We are using new language, intentionally – a vocabulary for business process design based on bottom-up socialization, as an alternative to the received notion of “strategic alignment.” The notion of alignment is maladaptive because it encourages executives to micro-manage processes under the assumption that alignment to strategy is an achievable state, or that it is even desirable (in the predetermined way they would execute alignment). Instead, managers should construct a collective, adaptive strategy (using SDD if possible). They should lead by embodying and celebrating the new values associated with the strategic intent, since values are the slowest functions to change in an organization, and are best demonstrated by leadership modeling. People closest to the processes are best suited to adapt practices to the changing direction/intent.

We are also adopting the generic, non-Warfieldian term dialogic design and the process of Structured Dialogic Design (SDD) in the research. Here’s why:

1. We need a generic term that describes a class of collective knowledge generation processes enabled by democratic dialogue. One that encompasses IM, SDP, and even Dialogue Mapping. That term is dialogic design.

2. When we publish peer-reviewed research, we will not be treated seriously if we are seen as advocates of a certain style of practice. I have received comments to this effect in reviews. Interactive Management is more like a brand name, and SDP is a confusing name to everyone in the IT world who know s of “structured design.”

3. We can improve the practice and generalize from first principles better if we distance ourselves from the “terms of engagement.” SDD is a type of dialogic design, as is IM.

Media Ecology: Emergence, Second Life, Real Life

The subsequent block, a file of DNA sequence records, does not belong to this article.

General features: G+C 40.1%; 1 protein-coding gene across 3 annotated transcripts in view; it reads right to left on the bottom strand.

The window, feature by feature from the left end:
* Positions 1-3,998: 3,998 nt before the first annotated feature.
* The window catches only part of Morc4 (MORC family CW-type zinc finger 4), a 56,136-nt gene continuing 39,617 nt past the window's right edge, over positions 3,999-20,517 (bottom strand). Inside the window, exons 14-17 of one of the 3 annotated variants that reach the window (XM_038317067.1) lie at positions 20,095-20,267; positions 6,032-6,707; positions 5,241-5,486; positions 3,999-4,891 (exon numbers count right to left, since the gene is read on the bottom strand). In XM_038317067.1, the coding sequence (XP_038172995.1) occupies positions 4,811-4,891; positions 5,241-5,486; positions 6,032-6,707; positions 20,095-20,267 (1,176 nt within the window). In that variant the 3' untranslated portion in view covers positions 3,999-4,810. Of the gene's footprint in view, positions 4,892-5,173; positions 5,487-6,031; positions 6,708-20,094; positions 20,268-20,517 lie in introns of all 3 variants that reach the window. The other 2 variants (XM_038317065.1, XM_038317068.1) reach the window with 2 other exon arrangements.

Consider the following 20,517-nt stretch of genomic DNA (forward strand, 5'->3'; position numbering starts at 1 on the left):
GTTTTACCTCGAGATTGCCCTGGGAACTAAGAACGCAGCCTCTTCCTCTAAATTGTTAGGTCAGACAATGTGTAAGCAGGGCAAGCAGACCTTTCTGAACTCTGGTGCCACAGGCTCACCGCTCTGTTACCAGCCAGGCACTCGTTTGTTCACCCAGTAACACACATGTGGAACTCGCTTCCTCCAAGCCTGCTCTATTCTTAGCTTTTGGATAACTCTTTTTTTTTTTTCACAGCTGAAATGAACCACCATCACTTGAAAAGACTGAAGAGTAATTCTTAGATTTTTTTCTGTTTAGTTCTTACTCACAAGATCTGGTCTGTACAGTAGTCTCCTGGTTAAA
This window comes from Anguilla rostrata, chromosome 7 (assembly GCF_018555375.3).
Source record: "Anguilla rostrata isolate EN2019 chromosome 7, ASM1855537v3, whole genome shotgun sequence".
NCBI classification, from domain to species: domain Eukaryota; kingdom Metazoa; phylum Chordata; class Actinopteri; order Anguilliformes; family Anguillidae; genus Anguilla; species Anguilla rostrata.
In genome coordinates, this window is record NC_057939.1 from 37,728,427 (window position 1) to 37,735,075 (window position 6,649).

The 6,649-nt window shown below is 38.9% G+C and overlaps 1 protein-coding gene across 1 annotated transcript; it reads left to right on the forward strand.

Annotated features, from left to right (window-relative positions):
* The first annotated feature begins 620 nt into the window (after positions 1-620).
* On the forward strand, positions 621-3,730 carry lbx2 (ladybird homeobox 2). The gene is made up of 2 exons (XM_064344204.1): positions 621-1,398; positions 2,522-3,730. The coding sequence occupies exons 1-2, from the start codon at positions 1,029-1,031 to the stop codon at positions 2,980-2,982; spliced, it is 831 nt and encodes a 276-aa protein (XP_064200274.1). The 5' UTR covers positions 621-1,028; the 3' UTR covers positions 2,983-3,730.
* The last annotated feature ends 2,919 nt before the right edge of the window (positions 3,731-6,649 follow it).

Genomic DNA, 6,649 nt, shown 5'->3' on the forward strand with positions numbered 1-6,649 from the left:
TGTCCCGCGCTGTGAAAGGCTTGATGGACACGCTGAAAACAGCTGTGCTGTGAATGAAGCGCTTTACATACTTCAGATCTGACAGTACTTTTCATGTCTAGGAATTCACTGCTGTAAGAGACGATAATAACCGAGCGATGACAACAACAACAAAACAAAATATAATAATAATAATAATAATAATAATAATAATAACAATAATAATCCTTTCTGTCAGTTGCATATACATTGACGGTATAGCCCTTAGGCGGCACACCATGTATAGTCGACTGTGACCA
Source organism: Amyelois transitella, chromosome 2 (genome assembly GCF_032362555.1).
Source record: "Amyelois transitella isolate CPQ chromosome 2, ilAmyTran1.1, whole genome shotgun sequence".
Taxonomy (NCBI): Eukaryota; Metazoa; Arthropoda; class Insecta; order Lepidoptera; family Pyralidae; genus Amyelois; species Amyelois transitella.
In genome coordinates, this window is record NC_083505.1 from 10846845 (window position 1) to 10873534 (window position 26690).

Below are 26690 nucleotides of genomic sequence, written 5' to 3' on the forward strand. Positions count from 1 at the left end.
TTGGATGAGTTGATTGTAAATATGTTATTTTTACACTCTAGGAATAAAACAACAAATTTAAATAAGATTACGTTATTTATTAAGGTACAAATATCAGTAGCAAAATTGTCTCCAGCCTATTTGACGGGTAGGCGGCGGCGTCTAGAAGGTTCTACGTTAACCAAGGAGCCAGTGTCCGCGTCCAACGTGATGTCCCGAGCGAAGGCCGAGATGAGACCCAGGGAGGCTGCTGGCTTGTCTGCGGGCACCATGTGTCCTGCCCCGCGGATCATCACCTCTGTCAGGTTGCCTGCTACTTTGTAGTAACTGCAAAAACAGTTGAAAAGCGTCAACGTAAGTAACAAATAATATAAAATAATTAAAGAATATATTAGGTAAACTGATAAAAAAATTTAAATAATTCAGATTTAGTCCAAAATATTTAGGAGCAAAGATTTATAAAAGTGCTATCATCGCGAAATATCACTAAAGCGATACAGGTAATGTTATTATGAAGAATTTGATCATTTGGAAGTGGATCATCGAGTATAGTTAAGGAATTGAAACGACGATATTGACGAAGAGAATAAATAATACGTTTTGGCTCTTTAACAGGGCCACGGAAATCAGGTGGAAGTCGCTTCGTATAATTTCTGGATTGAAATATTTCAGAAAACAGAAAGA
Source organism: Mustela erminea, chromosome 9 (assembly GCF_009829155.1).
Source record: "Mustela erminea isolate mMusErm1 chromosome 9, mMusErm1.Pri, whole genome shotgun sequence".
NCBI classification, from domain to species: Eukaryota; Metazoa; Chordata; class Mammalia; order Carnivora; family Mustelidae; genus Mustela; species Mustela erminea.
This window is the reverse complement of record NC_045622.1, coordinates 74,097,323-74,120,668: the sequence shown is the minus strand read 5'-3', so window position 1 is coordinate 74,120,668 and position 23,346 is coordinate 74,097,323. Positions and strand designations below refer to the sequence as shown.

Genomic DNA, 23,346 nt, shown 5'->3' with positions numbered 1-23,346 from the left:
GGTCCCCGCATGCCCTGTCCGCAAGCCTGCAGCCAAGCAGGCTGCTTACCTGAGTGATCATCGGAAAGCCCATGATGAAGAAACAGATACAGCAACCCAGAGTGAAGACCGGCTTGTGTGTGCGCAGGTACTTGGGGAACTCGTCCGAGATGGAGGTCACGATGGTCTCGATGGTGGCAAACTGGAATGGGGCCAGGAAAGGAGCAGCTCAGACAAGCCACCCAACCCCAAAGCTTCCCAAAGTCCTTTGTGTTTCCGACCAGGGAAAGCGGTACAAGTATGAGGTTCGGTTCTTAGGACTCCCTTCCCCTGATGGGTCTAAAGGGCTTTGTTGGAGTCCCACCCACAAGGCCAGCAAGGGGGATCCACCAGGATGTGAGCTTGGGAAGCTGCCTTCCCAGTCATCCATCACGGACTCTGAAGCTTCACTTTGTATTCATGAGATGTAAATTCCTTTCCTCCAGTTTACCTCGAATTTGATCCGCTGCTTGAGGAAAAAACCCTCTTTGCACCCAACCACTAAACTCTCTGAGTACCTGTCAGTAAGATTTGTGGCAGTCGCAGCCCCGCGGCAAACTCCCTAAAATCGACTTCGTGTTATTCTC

March 7, 2007

A second post on the Toronto Media Ecology dialogue. Starting from a prompt question (something like): How does emergence arise in design ecologies (see prior post below) when we are intending creative innovation?

Optimal solutions to complex design or problem situations often arise (emerge) from the improvised mix of pre-existing features and relationships in a well-diversified design ecology, analogous to a biologically-diverse ecosystem. Of course, as human agents we can accelerate the rate of evolutionary innovation when we have some control over the resources and number and type of relationships in the ecosystem. In other words, just like an enriched home environment (with toys, books, friends, intellectual conversation) helps children learn and develop, an enriched design ecology fosters innovative outcomes that we desire.

At this point inthe conversation, the turn toward general systems theory spurred a round of attaching people’s favorite theorists to the story. Buckley’s work in social systems theory, Giddens structuration, I would have tossed Banathy and Buck Fuller into the mix if we had time to go on and on. I don’t know Buckley, so if someone can comment on why we should find his out of print and >$150 used books, let me know. We did not divert into “more moderner” sociological systems theories, but instead ranged into …

  • Autonomy and agency in computer-generated worlds. And whether the advancement of AI theory toward emergent behavior in intelligent networks purchased inroads toward understanding the emergence of mind in the human neural-brain-body system.